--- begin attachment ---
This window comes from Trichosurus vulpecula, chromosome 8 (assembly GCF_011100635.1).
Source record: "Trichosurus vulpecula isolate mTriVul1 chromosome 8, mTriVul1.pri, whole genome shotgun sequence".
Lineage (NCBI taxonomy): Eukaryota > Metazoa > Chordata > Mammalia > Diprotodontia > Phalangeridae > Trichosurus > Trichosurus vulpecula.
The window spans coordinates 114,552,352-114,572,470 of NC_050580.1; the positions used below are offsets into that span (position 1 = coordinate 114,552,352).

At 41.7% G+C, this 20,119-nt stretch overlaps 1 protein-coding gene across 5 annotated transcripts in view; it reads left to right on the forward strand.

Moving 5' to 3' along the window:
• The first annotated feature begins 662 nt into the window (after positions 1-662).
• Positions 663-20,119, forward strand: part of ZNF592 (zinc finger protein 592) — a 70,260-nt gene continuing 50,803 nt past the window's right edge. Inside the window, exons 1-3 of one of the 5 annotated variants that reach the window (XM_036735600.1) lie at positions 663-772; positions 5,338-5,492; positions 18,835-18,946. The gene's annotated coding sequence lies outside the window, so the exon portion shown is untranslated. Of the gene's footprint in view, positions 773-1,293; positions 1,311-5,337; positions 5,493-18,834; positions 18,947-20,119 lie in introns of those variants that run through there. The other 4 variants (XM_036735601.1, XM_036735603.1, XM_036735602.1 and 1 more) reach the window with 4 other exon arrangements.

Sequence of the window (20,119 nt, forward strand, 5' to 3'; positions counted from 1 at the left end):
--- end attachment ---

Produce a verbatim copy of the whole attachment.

This window comes from Trichosurus vulpecula, chromosome 8 (assembly GCF_011100635.1).
Source record: "Trichosurus vulpecula isolate mTriVul1 chromosome 8, mTriVul1.pri, whole genome shotgun sequence".
Lineage (NCBI taxonomy): Eukaryota > Metazoa > Chordata > Mammalia > Diprotodontia > Phalangeridae > Trichosurus > Trichosurus vulpecula.
The window spans coordinates 114,552,352-114,572,470 of NC_050580.1; the positions used below are offsets into that span (position 1 = coordinate 114,552,352).

At 41.7% G+C, this 20,119-nt stretch overlaps 1 protein-coding gene across 5 annotated transcripts in view; it reads left to right on the forward strand.

Moving 5' to 3' along the window:
• The first annotated feature begins 662 nt into the window (after positions 1-662).
• Positions 663-20,119, forward strand: part of ZNF592 (zinc finger protein 592) — a 70,260-nt gene continuing 50,803 nt past the window's right edge. Inside the window, exons 1-3 of one of the 5 annotated variants that reach the window (XM_036735600.1) lie at positions 663-772; positions 5,338-5,492; positions 18,835-18,946. The gene's annotated coding sequence lies outside the window, so the exon portion shown is untranslated. Of the gene's footprint in view, positions 773-1,293; positions 1,311-5,337; positions 5,493-18,834; positions 18,947-20,119 lie in introns of those variants that run through there. The other 4 variants (XM_036735601.1, XM_036735603.1, XM_036735602.1 and 1 more) reach the window with 4 other exon arrangements.

Sequence of the window (20,119 nt, forward strand, 5' to 3'; positions counted from 1 at the left end):